In contrast to at least some modern church language, the psalmist talks about the depths, grave and pit. She’s very candid about enemies who long to revel in her destruction. She’s even bold enough to ask the Lord what good it would do anyone if she died. The psalmist adds language about weeping, wailing and sackcloth.
Yet she’s also very honest about her own arrogance. In verse 6 she tells God that she once felt that nothing could “shake” her. She assumed that she’d somehow made herself “secure.” Yet the psalmist remembers how God’s hiding of God’s face shattered that illusion. When, after all, God hid God’s face, the psalmist was dismayed.
However, the psalmist is also very confident in God’s power to transform the difficult situations of even arrogant people. God, after all, lifted him out of the depths and healed him. God brought him up from the grave and spared him from going down into the pit. God turned the psalmist’s wailing into dancing, stripping off his grief and replacing it with joy.
The contrast the psalmist cites between God’s momentary anger and lifelong favor is reminiscent of the second commandment. There God insists that God punishes the children for the sins of their parents to the third and fourth generation of those who hate the Lord. Yet God shows love to thousand generations of those who love the Lord and keep God’s commandments.
Biblical scholars note that “remaining for a night” (5) is lodging imagery. So it’s as if the psalmist suggests that weeping is like an uninvited guest who comes into the home that is our life for the night. It may make for a long night, just as God’s anger sometimes seems to last through our “nights.” Yet rejoicing comes in the morning, expelling the unwanted weeping and making its lasting home with God’s favor in God’s children’s lives.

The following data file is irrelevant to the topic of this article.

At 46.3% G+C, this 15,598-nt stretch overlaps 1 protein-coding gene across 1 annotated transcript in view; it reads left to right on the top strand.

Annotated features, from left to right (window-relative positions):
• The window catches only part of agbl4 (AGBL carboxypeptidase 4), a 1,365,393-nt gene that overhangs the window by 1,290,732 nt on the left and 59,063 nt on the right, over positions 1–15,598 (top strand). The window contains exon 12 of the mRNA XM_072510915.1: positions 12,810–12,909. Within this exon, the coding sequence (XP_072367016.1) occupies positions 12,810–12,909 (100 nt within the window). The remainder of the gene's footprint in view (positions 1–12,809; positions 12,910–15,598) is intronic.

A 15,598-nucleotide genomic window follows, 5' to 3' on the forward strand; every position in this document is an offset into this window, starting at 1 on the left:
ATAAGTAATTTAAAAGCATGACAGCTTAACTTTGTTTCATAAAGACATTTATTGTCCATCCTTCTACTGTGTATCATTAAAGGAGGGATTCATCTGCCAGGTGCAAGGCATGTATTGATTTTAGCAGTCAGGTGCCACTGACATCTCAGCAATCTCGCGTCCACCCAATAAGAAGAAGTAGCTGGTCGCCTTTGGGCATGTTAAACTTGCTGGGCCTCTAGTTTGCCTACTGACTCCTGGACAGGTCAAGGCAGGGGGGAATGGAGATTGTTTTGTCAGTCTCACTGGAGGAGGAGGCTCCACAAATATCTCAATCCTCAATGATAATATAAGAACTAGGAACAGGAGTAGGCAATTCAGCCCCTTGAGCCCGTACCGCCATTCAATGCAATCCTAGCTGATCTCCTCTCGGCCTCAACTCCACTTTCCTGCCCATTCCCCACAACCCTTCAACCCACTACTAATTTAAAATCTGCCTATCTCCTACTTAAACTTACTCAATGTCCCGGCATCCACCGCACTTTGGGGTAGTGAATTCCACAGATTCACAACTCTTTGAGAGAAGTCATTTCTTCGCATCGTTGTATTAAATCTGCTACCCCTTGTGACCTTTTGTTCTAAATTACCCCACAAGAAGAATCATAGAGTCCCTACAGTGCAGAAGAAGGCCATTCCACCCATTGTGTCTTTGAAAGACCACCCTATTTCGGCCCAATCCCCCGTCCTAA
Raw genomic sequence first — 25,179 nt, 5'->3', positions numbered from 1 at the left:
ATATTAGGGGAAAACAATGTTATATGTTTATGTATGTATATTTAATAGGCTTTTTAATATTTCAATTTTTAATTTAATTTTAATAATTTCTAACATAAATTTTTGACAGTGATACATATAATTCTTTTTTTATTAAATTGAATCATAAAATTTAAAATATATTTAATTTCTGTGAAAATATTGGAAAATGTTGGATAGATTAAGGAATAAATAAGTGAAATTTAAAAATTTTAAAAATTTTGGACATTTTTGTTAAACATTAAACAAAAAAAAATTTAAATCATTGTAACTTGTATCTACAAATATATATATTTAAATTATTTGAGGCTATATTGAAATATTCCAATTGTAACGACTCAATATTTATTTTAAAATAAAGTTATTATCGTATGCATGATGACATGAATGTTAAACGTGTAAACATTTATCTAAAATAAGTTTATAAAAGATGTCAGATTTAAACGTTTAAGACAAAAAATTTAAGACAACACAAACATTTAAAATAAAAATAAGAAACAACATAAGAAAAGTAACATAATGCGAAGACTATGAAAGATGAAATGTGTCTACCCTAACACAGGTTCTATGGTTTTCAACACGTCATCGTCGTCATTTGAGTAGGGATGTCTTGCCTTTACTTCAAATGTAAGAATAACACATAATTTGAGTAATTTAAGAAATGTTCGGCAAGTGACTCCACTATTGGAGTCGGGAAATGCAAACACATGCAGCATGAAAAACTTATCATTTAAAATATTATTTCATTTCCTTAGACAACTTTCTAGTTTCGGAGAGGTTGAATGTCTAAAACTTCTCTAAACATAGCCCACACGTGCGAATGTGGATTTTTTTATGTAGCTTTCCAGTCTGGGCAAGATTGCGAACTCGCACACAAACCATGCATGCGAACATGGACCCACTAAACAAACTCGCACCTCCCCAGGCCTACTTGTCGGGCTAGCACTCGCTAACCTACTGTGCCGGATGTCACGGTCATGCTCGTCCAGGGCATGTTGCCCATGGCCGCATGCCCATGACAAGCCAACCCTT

As Mayes also notes, this psalmist makes a rather bold link between her experiences and God’s sovereignty. She, after all, attributes her once-prosperous life to God’s royal pleasure (7a). Her dismay is a result of God’s hiding of God’s face from her. Her restoration is a result of God’s transforming her situation (11).
As Mayes notes, such a direct linkage between the course of one’s life and God’s sovereignty can be dangerous. It may lead worshipers to blame God for the evil of which God is never a source. However, it serves as a good corrective to 21st century assumptions about human autonomy. We naturally think of ourselves as “mountains” that little can shake. Psalm 30 reminds us that our true help and security is in the name of the Lord, who made heaven and earth.
At the same time, however, many of our contemporaries also think of themselves as completely at the mercy of enemies such as economic upheaval, environmental degradation, catastrophic illness and terrorism. While they may think of themselves as largely helpless against such onslaughts, Psalm 30 reminds us that God is sovereign and that God longs for the complete restoration of all things.
In verse 4 the psalmist follows her vow to “exalt the Lord” with a call to God’s saints to join her in singing to the Lord and praising God’s holy name. In that way God’s sons and daughters can be a bit like mockingbirds.
After all, mockingbirds have their own beautiful song. However, they’re also famous mimics. Their repertoire can include over forty different songs, including the barking of a dog. Some ornithologists claim mockingbirds even mimic things like squeaky gates, pianos and sirens.
When Christians praise God for God’s work of rescue and redemption, we provide an appropriate song for the “mockingbirds” that are other believers to mimic.